How much choice is too much?
Apparently, for Coca-Cola there are about 400 different types of drinks.
That's why the beverage company recently decided to discontinue half of them, getting rid of brands like Tab, Zico coconut water, Diet Coke Fiesty Cherry and Odwalla juices, but still leaving about 200 more to choose from.
It's a move other companies are taking too, narrowing the range of offerings, from mayonnaise to cereal to cars, and focusing instead on what they think will sell best.
Stew Leonard's, a supermarket chain that operates stores in Connecticut, New York and New Jersey, now has 24 flavors or types of cereal, up from 49 in 2019. Edgewell Personal Care Co., the maker of Schick jackets and suntan lotion Banana Boat has cut certain varieties of its Wet Ones antibacterial wipes, among others. And Dollar General, based in Goodlettsville, Tennessee, used to have six different types of mayonnaise on its shelves and is now looking to launch a couple of them.
“The consumer is not going to notice the difference,” Todd J. Vasos, CEO of Dollar General, told analysts in December. “It'll actually make your life a little easier when you go to the shelf.”
Just a year ago, the Kohl's store in Clifton, New Jersey, had tables stacked with sweaters and shirts in a rainbow of colors, as well as racks filled with a wide variety of styles. Now, it has a more edited approach: Tables have thin stacks of knit shirts that focus on fewer colors, and many racks of dresses have been reduced to just three or four styles.
Under its new CEO Tom Kingsbury, Kohl's has been cutting colors and variations of sweaters, jeans and other items, while sending its shoppers to the New York market more frequently to bring fresh, fashionable merchandise.
“We were going out and buying a lot of products, and they arrived 12 or 14 months later and didn't work very well,” Kingsbury told analysts on a call in November. “We're going to use the market to be able to react quickly to the business and get into trends.”
Some customers like the changes so far.
“It's pretty organized,” said Kimberly Ribeiro, 30, who was at the Kohl's store on a recent Friday. “If it's not so crowded, then you don't get overwhelmed.”
Even in the automotive world, buyers are finding fewer and fewer options. Both General Motors and Ford have been touting how they are limiting the number of option combinations customers can have on their vehicles to reduce manufacturing and purchasing complexity.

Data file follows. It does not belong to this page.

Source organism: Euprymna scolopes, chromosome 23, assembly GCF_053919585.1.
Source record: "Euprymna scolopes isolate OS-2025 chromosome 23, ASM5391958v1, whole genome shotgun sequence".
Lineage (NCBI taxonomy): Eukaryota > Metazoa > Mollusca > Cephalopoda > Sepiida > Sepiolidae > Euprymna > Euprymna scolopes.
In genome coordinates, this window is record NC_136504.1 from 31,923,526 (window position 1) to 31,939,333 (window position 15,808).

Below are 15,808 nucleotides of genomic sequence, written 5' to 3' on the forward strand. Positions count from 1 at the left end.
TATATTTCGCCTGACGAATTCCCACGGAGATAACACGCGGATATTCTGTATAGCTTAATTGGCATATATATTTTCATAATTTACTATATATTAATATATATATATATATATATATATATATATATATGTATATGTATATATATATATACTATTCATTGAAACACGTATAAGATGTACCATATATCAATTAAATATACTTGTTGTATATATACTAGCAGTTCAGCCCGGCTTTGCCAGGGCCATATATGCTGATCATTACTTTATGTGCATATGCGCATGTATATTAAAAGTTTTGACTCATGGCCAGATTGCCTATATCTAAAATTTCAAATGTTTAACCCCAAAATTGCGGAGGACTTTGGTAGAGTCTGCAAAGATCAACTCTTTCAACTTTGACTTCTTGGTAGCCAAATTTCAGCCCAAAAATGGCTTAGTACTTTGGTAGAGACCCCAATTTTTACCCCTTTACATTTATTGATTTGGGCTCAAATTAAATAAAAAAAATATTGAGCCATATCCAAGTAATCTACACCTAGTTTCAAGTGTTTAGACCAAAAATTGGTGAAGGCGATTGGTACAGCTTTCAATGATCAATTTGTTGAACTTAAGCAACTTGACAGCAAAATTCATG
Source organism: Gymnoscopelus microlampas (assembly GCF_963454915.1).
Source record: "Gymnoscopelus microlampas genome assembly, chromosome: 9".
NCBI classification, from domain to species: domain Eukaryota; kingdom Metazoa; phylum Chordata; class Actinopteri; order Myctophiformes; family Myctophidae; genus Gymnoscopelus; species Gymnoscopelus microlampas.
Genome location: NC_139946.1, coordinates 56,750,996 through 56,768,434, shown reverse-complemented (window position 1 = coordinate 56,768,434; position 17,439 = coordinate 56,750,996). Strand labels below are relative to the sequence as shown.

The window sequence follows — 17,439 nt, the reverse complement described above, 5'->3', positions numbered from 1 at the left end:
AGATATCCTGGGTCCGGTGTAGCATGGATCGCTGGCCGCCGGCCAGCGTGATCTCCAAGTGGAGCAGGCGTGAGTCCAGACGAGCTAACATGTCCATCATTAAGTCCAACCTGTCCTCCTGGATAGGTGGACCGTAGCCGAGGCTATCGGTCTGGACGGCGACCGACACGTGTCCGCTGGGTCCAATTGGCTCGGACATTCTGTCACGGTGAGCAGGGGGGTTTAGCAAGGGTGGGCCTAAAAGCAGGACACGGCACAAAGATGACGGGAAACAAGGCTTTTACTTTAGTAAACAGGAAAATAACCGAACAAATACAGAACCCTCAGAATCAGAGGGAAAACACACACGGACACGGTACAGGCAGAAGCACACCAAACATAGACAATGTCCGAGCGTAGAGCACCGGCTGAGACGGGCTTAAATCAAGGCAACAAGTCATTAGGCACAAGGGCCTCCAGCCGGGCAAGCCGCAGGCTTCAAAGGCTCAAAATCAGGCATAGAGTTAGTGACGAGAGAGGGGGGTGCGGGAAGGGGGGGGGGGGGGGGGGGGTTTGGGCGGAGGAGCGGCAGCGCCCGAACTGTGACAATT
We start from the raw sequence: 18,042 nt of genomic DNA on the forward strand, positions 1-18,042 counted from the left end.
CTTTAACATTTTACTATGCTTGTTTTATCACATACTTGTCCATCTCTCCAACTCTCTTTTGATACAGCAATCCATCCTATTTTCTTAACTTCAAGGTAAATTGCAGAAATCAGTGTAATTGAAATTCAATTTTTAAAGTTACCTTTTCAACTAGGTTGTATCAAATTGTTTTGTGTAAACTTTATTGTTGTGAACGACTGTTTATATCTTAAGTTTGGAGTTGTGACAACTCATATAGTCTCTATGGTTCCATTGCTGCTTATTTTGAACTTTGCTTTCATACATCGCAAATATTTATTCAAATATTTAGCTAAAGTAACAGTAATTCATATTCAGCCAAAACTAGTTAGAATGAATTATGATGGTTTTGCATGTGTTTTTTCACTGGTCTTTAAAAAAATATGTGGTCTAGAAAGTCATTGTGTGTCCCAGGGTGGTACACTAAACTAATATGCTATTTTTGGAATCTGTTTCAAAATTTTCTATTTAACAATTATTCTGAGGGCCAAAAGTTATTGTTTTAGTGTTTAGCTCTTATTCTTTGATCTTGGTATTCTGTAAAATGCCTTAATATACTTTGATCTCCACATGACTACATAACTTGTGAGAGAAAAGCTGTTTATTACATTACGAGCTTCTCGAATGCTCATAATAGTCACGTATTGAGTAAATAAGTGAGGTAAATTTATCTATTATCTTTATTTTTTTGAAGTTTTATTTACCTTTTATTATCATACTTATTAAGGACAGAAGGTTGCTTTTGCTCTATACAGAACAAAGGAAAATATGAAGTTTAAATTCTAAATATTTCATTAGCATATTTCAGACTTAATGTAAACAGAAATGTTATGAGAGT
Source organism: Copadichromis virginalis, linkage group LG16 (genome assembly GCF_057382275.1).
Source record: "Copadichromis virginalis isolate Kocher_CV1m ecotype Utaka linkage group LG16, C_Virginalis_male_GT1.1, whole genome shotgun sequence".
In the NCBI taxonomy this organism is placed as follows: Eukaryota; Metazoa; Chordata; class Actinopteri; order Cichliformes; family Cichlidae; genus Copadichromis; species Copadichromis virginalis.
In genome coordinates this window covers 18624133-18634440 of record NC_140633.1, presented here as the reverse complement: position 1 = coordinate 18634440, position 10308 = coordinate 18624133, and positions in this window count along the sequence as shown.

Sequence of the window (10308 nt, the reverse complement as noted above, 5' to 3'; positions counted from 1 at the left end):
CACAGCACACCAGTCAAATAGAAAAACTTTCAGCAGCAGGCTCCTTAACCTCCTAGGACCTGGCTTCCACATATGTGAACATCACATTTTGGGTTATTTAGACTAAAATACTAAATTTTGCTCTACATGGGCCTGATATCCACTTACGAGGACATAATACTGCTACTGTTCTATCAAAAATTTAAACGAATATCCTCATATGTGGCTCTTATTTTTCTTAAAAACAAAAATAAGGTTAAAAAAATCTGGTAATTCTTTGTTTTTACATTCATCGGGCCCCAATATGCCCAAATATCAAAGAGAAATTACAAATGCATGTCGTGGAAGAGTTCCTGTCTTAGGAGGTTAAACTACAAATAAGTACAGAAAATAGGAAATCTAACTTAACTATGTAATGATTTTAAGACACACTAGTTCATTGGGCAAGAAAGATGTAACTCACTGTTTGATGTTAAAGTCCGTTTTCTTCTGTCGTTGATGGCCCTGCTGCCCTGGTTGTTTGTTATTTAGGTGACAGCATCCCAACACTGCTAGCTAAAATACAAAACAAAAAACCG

This is the opposite of a few years ago, when there was an explosion of options, encouraged in part by online shopping that paid no attention to space limitations. But that didn't always lead to sales, so companies began trimming their selections a year or two before the pandemic.
During the pandemic, pruning only accelerated, with companies focusing on needs as they struggled with supply chain bottlenecks. But even after the pandemic, when products began to circulate freely again, many companies decided that less was better and justified the limited selection by claiming that shoppers don't want as many options. It is also more profitable for companies because they do not accumulate as many leftovers that must be discounted.
Overall, new items represented about 2% of products in stores in 2023 in categories such as beauty, footwear, technology and toys, up from 5% of items in 2019, says market research firm Circana.
Eric O'Toole, president of Edgewell's North American division, said the pandemic presented “a really valuable stimulus” to reevaluate the assortment.
“We avoid jumping on fads, as the supply chain and retail costs required to get them to shelves generally don't pay off in the end,” O'Toole said. “A tighter and more curated portfolio supports healthy earnings management.”
Many think they are also doing shoppers a favor, since studies show that fewer options, and not much variety, actually encourages shoppers to buy more.
In 2000, psychologists Sheena Lyengar and Mark Lepper published a study showing that a limited selection is better for the buyer. In their experiment, Lyengar and Lepper found that consumers were 10 times more likely to buy jams on display when the number of jams available was reduced from 24 to 6, although they were more likely to stop at the counter that offered the most options. Later studies have confirmed this phenomenon.
“Retailers are recognizing that they have to respect shoppers' time,” said Paco Underhill, whose company, Envirosell, studies consumer behavior.
Still, retailers can't just cut products willy-nilly, said David Berliner, who leads the business turnaround and restructuring practice at BDO.
“You want to make these cuts so they don't even notice, and you want the store to still look full,” Berliner said. “If you do it too much, you might scare some people.”
Berliner also believes that reducing variety may also hurt smaller brands that relied on retailers to offer different products and will send shoppers like Brian Friedman to other competitors.
The 49-year-old communications consultant from Little Falls, New Jersey, said his barbecue sauce of choice for years has been Open Pit. But Friedman noticed that in recent years, his local grocers weren't carrying it and he has since turned to Amazon to buy it. That means those local stores not only lost open-air sales to Friedman, but also all the other shopping he used to do while he bought his favorite barbecue sauce.
“I really don't love the idea of a retailer telling me what I should be interested in and what I shouldn't be interested in,” Friedman said. “I like the variety. “I like specific brands.”